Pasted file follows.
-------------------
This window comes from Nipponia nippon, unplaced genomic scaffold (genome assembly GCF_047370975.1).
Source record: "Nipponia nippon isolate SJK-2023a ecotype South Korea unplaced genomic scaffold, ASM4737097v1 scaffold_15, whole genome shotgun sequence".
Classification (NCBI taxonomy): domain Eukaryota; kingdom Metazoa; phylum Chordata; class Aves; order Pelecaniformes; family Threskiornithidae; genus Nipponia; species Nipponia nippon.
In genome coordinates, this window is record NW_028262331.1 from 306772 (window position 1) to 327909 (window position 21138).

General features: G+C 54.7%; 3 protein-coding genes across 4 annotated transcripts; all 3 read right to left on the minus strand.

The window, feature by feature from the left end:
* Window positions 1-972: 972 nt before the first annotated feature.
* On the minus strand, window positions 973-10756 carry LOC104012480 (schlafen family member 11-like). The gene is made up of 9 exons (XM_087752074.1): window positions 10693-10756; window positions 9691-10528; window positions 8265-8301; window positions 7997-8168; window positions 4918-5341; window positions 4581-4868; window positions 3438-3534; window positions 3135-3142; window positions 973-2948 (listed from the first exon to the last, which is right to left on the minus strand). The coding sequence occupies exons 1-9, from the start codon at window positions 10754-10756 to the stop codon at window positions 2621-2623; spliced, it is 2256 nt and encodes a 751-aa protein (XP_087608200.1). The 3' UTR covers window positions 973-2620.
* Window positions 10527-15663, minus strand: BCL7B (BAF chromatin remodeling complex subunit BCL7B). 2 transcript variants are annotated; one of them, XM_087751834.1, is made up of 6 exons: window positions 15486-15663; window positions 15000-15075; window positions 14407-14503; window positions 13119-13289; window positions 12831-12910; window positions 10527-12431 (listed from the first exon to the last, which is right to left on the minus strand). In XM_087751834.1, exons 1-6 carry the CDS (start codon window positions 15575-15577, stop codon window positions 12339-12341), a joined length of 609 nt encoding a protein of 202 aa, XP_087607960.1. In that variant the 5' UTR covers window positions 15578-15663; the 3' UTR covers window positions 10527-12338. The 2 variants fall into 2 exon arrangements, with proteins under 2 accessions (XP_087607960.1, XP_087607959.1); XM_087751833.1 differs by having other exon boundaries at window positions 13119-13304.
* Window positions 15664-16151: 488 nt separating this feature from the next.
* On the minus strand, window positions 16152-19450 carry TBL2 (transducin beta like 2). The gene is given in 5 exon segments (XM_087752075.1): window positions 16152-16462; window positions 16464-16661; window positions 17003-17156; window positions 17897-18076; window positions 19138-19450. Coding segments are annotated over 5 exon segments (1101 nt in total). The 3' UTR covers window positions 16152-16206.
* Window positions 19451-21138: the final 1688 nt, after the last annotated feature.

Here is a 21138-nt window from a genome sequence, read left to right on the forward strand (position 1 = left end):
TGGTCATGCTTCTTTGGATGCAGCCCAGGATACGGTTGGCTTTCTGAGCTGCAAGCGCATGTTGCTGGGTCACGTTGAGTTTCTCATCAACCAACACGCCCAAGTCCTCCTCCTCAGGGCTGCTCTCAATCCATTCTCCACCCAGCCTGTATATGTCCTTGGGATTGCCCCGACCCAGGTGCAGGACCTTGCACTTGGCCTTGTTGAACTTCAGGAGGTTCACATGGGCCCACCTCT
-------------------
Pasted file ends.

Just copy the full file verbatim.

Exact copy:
This window comes from Nipponia nippon, unplaced genomic scaffold (genome assembly GCF_047370975.1).
Source record: "Nipponia nippon isolate SJK-2023a ecotype South Korea unplaced genomic scaffold, ASM4737097v1 scaffold_15, whole genome shotgun sequence".
Classification (NCBI taxonomy): domain Eukaryota; kingdom Metazoa; phylum Chordata; class Aves; order Pelecaniformes; family Threskiornithidae; genus Nipponia; species Nipponia nippon.
In genome coordinates, this window is record NW_028262331.1 from 306772 (window position 1) to 327909 (window position 21138).

General features: G+C 54.7%; 3 protein-coding genes across 4 annotated transcripts; all 3 read right to left on the minus strand.

The window, feature by feature from the left end:
* Window positions 1-972: 972 nt before the first annotated feature.
* On the minus strand, window positions 973-10756 carry LOC104012480 (schlafen family member 11-like). The gene is made up of 9 exons (XM_087752074.1): window positions 10693-10756; window positions 9691-10528; window positions 8265-8301; window positions 7997-8168; window positions 4918-5341; window positions 4581-4868; window positions 3438-3534; window positions 3135-3142; window positions 973-2948 (listed from the first exon to the last, which is right to left on the minus strand). The coding sequence occupies exons 1-9, from the start codon at window positions 10754-10756 to the stop codon at window positions 2621-2623; spliced, it is 2256 nt and encodes a 751-aa protein (XP_087608200.1). The 3' UTR covers window positions 973-2620.
* Window positions 10527-15663, minus strand: BCL7B (BAF chromatin remodeling complex subunit BCL7B). 2 transcript variants are annotated; one of them, XM_087751834.1, is made up of 6 exons: window positions 15486-15663; window positions 15000-15075; window positions 14407-14503; window positions 13119-13289; window positions 12831-12910; window positions 10527-12431 (listed from the first exon to the last, which is right to left on the minus strand). In XM_087751834.1, exons 1-6 carry the CDS (start codon window positions 15575-15577, stop codon window positions 12339-12341), a joined length of 609 nt encoding a protein of 202 aa, XP_087607960.1. In that variant the 5' UTR covers window positions 15578-15663; the 3' UTR covers window positions 10527-12338. The 2 variants fall into 2 exon arrangements, with proteins under 2 accessions (XP_087607960.1, XP_087607959.1); XM_087751833.1 differs by having other exon boundaries at window positions 13119-13304.
* Window positions 15664-16151: 488 nt separating this feature from the next.
* On the minus strand, window positions 16152-19450 carry TBL2 (transducin beta like 2). The gene is given in 5 exon segments (XM_087752075.1): window positions 16152-16462; window positions 16464-16661; window positions 17003-17156; window positions 17897-18076; window positions 19138-19450. Coding segments are annotated over 5 exon segments (1101 nt in total). The 3' UTR covers window positions 16152-16206.
* Window positions 19451-21138: the final 1688 nt, after the last annotated feature.

Here is a 21138-nt window from a genome sequence, read left to right on the forward strand (position 1 = left end):
TGGTCATGCTTCTTTGGATGCAGCCCAGGATACGGTTGGCTTTCTGAGCTGCAAGCGCATGTTGCTGGGTCACGTTGAGTTTCTCATCAACCAACACGCCCAAGTCCTCCTCCTCAGGGCTGCTCTCAATCCATTCTCCACCCAGCCTGTATATGTCCTTGGGATTGCCCCGACCCAGGTGCAGGACCTTGCACTTGGCCTTGTTGAACTTCAGGAGGTTCACATGGGCCCACCTCT